“For heaven and the future's sake”
The starting point of the Lasting Legacies exhibition at the Lawrence Library opening October 25, 2008, will be two remarkable Williams and their wills: William Wolcott, whose last will and testament bequeathed a collection of impressionist paintings to the people of Lawrence and William Prescott Frost, whose last will and testament enabled his grandson Robert Frost to realize his ambition as a poet. The upcoming exhibition in the Lawrence Library will focus not only on the physical documents but also on the lasting results of these two legacies.
William Prescott Frost, an overseer in the Pacific Mill, was a stern taskmaster and disciplinarian. His last will and testament serves as a response to an anecdote recounted by Frost’s biographers. When William Prescott Frost told his grandson, "I give you one year to make it," Frost then says that he put on an auctioneer’s voice. "I’m offered one; give me twenty, give me twenty, give me twenty." Frost then says, "My grandfather never brought up poetry again."
Frost’s grandfather may have had early doubts about the vocation of poetry; however, the exhibit will show that William Prescott Frost’s ultimate answer to Robert was the surprisingly generous bequest of his Derry farm. His only condition was that Robert and Elinor live on the Derry farm for a ten year period–a shrewd guess of how long it would take Robert Frost to become a poet.
A newly discovered teacher’s ledger in Robert Frost’s own handwriting provides a visual emblem of Robert’s transition from the world of the mill, where his grandfather worked, to the new world of teaching and poetry that he would discover and claim.
Robert Frost made the most of his grandfather’s legacy, in what some critics feel to be Frost’s most creative and productive period. The upcoming exhibition will zoom in on some of the early lyrics of Robert Frost to highlight how Frost’s individual talent interacted with and contributed to the English-language lyric tradition. Specifically, the exhibition will document how Frost, while still at Lawrence High School, came in contact with the early poetry of W. B. Yeats and Thomas Moore and thereby found his own "Lake Isle of Innisfree" on the banks of the Merrimack River.
William Wolcott, an Oberlin-trained, community-minded minister, presided over the Congregationalists in Lawrence for thirty years and counted the William Prescott Frost family among his congregation. As a result of a wealthy brother’s (Edward) sudden bequest and of the Reverend Wolcott’s will, the people of Lawrence inherited a priceless collection of impressionist paintings. Due to the ever-increasing value of these paintings–a Monet painting in a comparable series to "Poppy Fields at Giverny" recently sold at auction for 87 million–the collection known as the White Fund continues to be held in the Museum of Fine Arts in Boston.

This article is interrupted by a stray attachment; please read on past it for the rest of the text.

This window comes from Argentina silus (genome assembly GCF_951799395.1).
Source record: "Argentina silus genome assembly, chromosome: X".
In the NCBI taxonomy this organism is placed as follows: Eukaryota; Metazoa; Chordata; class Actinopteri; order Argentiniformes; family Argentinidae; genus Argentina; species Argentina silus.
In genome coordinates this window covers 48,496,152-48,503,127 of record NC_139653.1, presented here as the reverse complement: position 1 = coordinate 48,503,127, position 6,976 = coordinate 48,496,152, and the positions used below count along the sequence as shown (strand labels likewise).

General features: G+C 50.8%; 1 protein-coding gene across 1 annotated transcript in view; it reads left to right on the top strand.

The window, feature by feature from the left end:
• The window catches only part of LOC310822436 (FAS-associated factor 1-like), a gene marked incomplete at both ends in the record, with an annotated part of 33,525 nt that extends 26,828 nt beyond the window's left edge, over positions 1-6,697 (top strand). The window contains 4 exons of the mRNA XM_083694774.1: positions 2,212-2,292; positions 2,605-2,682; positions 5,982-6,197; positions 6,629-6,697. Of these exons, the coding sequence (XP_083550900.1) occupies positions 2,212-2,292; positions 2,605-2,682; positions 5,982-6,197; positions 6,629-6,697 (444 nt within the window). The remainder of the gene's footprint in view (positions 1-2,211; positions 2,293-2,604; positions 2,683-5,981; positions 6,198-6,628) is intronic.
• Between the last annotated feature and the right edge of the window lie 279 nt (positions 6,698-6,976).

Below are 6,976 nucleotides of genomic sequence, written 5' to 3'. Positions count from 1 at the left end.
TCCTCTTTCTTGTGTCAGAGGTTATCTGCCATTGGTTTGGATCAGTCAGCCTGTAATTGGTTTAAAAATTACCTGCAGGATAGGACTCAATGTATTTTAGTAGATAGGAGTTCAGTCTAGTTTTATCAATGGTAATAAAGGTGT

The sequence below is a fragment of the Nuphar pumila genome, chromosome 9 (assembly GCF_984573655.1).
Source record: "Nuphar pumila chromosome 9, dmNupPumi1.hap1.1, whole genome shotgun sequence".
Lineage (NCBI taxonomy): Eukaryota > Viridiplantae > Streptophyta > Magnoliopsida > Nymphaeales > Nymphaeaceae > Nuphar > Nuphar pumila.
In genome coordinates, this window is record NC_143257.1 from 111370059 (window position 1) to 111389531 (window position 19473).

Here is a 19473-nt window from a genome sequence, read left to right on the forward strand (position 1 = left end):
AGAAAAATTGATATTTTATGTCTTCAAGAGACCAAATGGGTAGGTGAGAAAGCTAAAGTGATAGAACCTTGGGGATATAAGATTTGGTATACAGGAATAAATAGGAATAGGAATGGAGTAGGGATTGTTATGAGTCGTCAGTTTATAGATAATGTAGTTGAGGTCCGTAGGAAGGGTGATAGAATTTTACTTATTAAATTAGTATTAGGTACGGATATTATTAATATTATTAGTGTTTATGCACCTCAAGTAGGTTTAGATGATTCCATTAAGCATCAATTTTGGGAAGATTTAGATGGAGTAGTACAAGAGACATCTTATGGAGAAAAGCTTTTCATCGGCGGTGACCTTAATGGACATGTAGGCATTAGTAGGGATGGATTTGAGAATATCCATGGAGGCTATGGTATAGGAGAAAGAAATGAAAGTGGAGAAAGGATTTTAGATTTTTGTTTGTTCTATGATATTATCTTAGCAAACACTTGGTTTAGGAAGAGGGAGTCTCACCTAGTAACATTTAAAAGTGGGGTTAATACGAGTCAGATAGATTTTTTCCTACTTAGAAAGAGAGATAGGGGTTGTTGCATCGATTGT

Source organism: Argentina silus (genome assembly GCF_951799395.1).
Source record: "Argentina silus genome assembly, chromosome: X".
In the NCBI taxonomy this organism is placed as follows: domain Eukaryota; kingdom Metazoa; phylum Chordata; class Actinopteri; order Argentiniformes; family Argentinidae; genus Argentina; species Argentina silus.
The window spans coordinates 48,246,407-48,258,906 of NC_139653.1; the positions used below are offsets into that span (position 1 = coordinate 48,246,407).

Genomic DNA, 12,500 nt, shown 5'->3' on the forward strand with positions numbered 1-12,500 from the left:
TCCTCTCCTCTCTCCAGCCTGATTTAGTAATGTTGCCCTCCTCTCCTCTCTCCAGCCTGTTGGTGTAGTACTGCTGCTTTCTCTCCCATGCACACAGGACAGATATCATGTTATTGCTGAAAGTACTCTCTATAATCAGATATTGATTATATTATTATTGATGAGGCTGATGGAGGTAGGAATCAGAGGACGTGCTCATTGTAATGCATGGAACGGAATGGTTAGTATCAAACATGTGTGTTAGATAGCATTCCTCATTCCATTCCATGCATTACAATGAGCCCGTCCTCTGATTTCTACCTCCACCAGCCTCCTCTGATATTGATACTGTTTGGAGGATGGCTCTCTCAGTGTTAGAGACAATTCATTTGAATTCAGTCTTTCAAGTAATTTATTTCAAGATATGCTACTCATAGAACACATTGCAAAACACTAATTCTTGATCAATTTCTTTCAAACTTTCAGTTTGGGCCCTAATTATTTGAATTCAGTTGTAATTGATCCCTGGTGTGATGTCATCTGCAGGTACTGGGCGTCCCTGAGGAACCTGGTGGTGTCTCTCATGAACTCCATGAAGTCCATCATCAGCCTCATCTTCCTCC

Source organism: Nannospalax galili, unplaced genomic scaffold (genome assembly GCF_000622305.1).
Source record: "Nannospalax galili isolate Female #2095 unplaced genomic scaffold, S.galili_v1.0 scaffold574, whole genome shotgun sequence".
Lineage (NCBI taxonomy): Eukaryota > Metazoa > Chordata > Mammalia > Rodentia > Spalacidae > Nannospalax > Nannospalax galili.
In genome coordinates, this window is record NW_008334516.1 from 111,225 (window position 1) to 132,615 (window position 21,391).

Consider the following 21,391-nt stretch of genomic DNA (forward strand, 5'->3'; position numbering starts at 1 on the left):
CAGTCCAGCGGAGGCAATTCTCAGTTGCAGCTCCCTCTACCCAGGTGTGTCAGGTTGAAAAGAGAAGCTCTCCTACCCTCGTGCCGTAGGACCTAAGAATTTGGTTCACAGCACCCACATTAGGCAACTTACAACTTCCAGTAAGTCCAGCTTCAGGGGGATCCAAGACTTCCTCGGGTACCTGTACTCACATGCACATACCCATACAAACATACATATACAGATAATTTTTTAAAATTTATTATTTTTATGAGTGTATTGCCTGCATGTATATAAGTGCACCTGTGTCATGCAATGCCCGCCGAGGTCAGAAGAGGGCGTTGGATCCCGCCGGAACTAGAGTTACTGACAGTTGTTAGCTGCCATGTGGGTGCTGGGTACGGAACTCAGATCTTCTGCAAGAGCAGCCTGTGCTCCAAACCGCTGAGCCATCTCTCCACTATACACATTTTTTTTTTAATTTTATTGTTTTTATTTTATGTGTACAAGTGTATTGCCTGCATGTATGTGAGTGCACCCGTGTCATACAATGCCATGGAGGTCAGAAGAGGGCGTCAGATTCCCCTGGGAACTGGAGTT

Where there was such a will one would expect a lawsuit, and in fact it took decades of controversy and a ruling by the Massachusetts Supreme Judicial Court to decide that because Reverend Wolcott’s art objects were given for the benefit of the people of Lawrence, they could not be sold.
However, trustees and art experts concur that the paintings cannot physically reside in Lawrence until a secure facility can house them there.The full collection was for the first time fully and beautifully displayed last year in an exhibit at the Addison Gallery of American Art. Thanks to the efforts of the White Fund trustees and the Addison Gallery staff, at that time many Lawrence residents and their school age children were invited to see the actual paintings displayed in a museum setting.
The format of the upcoming Lasting Legacies exhibition will allow Lawrence residents and other library and Frost Festival guests to view images of the paintings in a virtual gallery for the first time.Thanks to some new software and computer techniques, visitors to Lawrence Library will be able to explore the paintings, zoom in on their canvases, and view several simulations of impressionist brush strokes.
Additionally, an exhibition guide will make available the results of renewed research on Frost’s early lyrics and on the provenances of Reverend Wolcott’s paintings during the Gilded Age when wealthy Americans collected French impressionist paintings.
Finally, the exhibition will speculate how Reverend Wolcott seems to have given Robert Frost and his family the key support they needed for the family to move beyond its grief for an infant lost to childhood illness to allow Robert Frost to develop as a great teacher and poet during this period.
As a result of these two remarkable Williams and their thoughtfully made bequests, the people of Lawrence continue to enjoy the lasting legacies today–in the form of Frost’s poems and Wolcott’s paintings. Moreover, thanks to generous donations from the Massachusetts Foundation for Humanities, the White Fund,the Stevens Foundations, and the Veritas Bank,and in-kind donations from the Kao Design Group, Amy Latva-Kokko, Jim Knowles, the City of Lawrence, the University of Massachusetts Lowell, Cambridge College, the Lawrence History Center, the Lawrence Library, and the Robert Frost Foundation, this exhibition can be shown in a newly created gallery space in the lobby of the Lawrence Library.
In the words of another Robert Frost poem, these are legacies, "for heaven and the future’s sake."